…and how to stand out like Ursula Andress
On the subject of UK lidos (in my blog last week), as I lay in the grounds of Ilkley Lido, surrounded by the modern day ringing in my ears or tried to swim whilst dodging the unsupervised dive-bombing children, I couldn’t help but hark back to how it must have been when it opened in the 1930s. Society was certainly very different back then, as was swimwear fashion – it was only just starting to look like the costumes and bikinis we’re familiar with today.
Nude swimming, whilst still practised by men in rivers and lakes, first gave way to bathing wear in the 17th century, with gentrified male and female spa bathers wearing canvas outfits which billowed in the water to conceal the body’s outline.
With the development of the railway permitting travel to spas and beaches, bathing became more popular. Nude male swimming was made illegal in 1860 and men wore drawers and waistcoats, which developed into the iconic all-in-one. Female Victorian bathing outfits were neck-to-ankle billowy dresses or tunics and bloomers to conform with ideas of decency. Bathers were wheeled right into the sea in bathing machines to further preserve their modesty.
Early 20th Century
Edwardian female costumes became a bit lighter, consisting of a tunic and shorter length bloomers.
But swimming as a sport, rather than merely bathing in the waters, was becoming increasingly popular in the new century – and female swimmers in particular were hindered with their yards of fabric in tow.
In 1907 Australian Annette Kellerman borrowed the form-fitting style of a British male’s bathing suit and was arrested in the US for public indecency. She changed her one-piece to cover more skin, but the form-fitting style remained and became standard.
As freedoms for women increased, costumes shrank to a short suit, or occasionally a two-piece as long as it covered the navel. In 1928 an Australian company invented a racerback costume which allowed greater arm movement and faster swimming speeds. An employee dubbed them “Speedos”, and the company changed its name to the same.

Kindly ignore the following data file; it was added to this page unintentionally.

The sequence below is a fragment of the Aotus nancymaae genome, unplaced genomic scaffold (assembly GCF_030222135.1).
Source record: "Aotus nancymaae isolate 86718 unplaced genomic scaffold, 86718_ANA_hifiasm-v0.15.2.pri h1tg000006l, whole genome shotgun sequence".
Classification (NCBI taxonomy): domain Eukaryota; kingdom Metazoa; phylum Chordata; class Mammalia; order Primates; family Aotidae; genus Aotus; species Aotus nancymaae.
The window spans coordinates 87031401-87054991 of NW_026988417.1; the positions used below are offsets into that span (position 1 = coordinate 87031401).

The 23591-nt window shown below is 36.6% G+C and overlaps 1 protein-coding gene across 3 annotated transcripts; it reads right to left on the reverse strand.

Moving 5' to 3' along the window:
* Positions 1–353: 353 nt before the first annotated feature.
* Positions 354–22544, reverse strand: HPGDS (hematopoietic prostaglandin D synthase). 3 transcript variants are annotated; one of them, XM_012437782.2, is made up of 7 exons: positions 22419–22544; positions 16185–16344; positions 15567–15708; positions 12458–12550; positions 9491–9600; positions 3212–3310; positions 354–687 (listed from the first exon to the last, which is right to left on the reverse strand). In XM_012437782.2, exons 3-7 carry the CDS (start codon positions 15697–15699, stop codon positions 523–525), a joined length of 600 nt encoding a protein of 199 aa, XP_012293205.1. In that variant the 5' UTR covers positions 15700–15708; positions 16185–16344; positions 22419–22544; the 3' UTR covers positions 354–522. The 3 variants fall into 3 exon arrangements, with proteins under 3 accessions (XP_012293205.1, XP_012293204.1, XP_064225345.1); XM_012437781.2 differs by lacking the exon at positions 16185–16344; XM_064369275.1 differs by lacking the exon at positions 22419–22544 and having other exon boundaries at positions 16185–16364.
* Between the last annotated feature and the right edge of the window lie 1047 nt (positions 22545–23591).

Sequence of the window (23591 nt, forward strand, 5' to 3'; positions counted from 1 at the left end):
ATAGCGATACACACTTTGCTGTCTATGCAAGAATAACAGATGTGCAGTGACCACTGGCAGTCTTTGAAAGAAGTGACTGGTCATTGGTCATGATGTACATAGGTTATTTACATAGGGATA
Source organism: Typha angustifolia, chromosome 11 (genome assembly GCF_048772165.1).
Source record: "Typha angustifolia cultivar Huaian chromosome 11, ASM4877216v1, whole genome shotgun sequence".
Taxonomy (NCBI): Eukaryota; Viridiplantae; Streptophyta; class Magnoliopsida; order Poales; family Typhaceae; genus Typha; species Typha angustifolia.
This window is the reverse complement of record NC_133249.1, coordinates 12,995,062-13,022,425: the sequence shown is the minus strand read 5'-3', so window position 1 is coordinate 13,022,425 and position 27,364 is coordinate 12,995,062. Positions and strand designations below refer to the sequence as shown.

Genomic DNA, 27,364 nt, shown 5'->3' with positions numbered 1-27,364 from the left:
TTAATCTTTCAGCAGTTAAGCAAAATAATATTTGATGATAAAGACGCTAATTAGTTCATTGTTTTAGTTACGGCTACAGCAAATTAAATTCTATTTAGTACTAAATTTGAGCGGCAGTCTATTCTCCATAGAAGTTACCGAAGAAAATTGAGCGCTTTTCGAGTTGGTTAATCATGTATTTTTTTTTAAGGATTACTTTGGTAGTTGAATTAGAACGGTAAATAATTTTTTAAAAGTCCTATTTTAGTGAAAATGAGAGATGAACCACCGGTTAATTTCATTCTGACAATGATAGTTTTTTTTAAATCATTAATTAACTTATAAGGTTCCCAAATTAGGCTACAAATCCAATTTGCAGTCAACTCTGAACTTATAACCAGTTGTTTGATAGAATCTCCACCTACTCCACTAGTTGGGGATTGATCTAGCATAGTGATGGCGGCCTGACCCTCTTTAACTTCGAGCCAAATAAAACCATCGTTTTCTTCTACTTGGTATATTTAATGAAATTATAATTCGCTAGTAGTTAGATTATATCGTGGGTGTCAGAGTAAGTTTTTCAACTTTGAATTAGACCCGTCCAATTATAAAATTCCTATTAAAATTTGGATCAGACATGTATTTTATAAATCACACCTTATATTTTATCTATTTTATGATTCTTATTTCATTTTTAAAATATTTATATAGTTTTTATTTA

Suitable fabrics were still a problem as rayon didn’t fare well when wet. Silk and cotton were used until the invention of nylon and latex in the 1930s. Many people continued to knit their own suit though.
By the 1930s it became acceptable for men to bathe bare-chested (again) and due to fabric shortages during the second world war, swimsuits needed to use less material. In 1946 “the world’s smallest bathing suit” was invented by a French engineer – the bikini. It was so risqué models wouldn’t wear it at the unveiling so the job was given to an exotic dancer.
After the war, the practice of sunbathing, rather than water bathing, became more common, and so swimwear continued to become more visually arresting both in design and adornment. A more famous image than the 1946 bikini launch photos is that of Ursula Andress in the 1960s James Bond film.
Now we’re fortunate enough to be able to choose a swimming costume or bikini that says something about us (okay, and maybe one with stomach control technology and back-to-the-past skirts to cover up our wobbly bits).
But we can still all channel Ursula Andress and stand out from the crowd not only with our choice of swimwear but by accessorising it with a statement piece silk scarf from Blue Flamingo. See my blog for tips on how to wear your scarf as a cover up, and there are some examples below.